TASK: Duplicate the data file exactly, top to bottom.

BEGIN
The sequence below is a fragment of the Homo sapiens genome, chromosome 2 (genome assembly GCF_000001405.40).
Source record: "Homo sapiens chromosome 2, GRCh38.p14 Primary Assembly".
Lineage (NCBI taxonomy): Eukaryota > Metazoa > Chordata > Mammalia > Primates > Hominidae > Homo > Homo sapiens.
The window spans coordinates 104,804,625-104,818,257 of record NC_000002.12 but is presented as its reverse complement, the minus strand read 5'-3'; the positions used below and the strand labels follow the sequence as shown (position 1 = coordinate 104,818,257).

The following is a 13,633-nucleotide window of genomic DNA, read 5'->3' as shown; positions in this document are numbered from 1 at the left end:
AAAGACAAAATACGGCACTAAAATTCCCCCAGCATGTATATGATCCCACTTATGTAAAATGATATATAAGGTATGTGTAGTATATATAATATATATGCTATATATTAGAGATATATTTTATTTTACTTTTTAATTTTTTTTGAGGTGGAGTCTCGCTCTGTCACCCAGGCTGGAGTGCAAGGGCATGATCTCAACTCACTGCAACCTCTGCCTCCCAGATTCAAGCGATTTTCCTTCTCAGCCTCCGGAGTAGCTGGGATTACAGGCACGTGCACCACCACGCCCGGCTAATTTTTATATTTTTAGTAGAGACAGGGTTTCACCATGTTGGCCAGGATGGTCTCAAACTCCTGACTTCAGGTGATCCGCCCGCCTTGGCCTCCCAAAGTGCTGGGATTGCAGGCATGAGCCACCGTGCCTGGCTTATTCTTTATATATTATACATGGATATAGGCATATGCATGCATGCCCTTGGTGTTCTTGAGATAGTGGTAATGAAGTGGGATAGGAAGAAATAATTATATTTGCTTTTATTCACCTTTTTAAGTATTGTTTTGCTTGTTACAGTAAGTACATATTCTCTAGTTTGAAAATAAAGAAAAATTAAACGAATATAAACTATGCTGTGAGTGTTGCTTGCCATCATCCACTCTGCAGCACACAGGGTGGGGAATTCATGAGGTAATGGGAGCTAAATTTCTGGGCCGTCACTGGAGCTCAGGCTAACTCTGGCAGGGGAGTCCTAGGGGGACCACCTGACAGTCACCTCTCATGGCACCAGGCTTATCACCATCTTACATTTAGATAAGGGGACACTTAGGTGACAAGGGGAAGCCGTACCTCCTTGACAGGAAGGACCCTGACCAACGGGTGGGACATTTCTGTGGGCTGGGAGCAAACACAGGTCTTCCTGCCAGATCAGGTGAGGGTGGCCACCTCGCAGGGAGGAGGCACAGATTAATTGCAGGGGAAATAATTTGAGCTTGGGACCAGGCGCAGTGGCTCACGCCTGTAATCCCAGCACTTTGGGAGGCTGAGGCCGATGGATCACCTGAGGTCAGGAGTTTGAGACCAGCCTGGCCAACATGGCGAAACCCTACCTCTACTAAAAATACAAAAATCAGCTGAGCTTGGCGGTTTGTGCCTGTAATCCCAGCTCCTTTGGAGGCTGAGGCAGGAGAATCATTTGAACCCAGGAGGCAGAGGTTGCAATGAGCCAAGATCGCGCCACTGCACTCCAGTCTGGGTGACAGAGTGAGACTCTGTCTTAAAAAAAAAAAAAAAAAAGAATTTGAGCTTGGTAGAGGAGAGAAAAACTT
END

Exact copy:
The sequence below is a fragment of the Homo sapiens genome, chromosome 2 (genome assembly GCF_000001405.40).
Source record: "Homo sapiens chromosome 2, GRCh38.p14 Primary Assembly".
Lineage (NCBI taxonomy): Eukaryota > Metazoa > Chordata > Mammalia > Primates > Hominidae > Homo > Homo sapiens.
The window spans coordinates 104,804,625-104,818,257 of record NC_000002.12 but is presented as its reverse complement, the minus strand read 5'-3'; the positions used below and the strand labels follow the sequence as shown (position 1 = coordinate 104,818,257).

The following is a 13,633-nucleotide window of genomic DNA, read 5'->3' as shown; positions in this document are numbered from 1 at the left end:
AAAGACAAAATACGGCACTAAAATTCCCCCAGCATGTATATGATCCCACTTATGTAAAATGATATATAAGGTATGTGTAGTATATATAATATATATGCTATATATTAGAGATATATTTTATTTTACTTTTTAATTTTTTTTGAGGTGGAGTCTCGCTCTGTCACCCAGGCTGGAGTGCAAGGGCATGATCTCAACTCACTGCAACCTCTGCCTCCCAGATTCAAGCGATTTTCCTTCTCAGCCTCCGGAGTAGCTGGGATTACAGGCACGTGCACCACCACGCCCGGCTAATTTTTATATTTTTAGTAGAGACAGGGTTTCACCATGTTGGCCAGGATGGTCTCAAACTCCTGACTTCAGGTGATCCGCCCGCCTTGGCCTCCCAAAGTGCTGGGATTGCAGGCATGAGCCACCGTGCCTGGCTTATTCTTTATATATTATACATGGATATAGGCATATGCATGCATGCCCTTGGTGTTCTTGAGATAGTGGTAATGAAGTGGGATAGGAAGAAATAATTATATTTGCTTTTATTCACCTTTTTAAGTATTGTTTTGCTTGTTACAGTAAGTACATATTCTCTAGTTTGAAAATAAAGAAAAATTAAACGAATATAAACTATGCTGTGAGTGTTGCTTGCCATCATCCACTCTGCAGCACACAGGGTGGGGAATTCATGAGGTAATGGGAGCTAAATTTCTGGGCCGTCACTGGAGCTCAGGCTAACTCTGGCAGGGGAGTCCTAGGGGGACCACCTGACAGTCACCTCTCATGGCACCAGGCTTATCACCATCTTACATTTAGATAAGGGGACACTTAGGTGACAAGGGGAAGCCGTACCTCCTTGACAGGAAGGACCCTGACCAACGGGTGGGACATTTCTGTGGGCTGGGAGCAAACACAGGTCTTCCTGCCAGATCAGGTGAGGGTGGCCACCTCGCAGGGAGGAGGCACAGATTAATTGCAGGGGAAATAATTTGAGCTTGGGACCAGGCGCAGTGGCTCACGCCTGTAATCCCAGCACTTTGGGAGGCTGAGGCCGATGGATCACCTGAGGTCAGGAGTTTGAGACCAGCCTGGCCAACATGGCGAAACCCTACCTCTACTAAAAATACAAAAATCAGCTGAGCTTGGCGGTTTGTGCCTGTAATCCCAGCTCCTTTGGAGGCTGAGGCAGGAGAATCATTTGAACCCAGGAGGCAGAGGTTGCAATGAGCCAAGATCGCGCCACTGCACTCCAGTCTGGGTGACAGAGTGAGACTCTGTCTTAAAAAAAAAAAAAAAAAAGAATTTGAGCTTGGTAGAGGAGAGAAAAACTT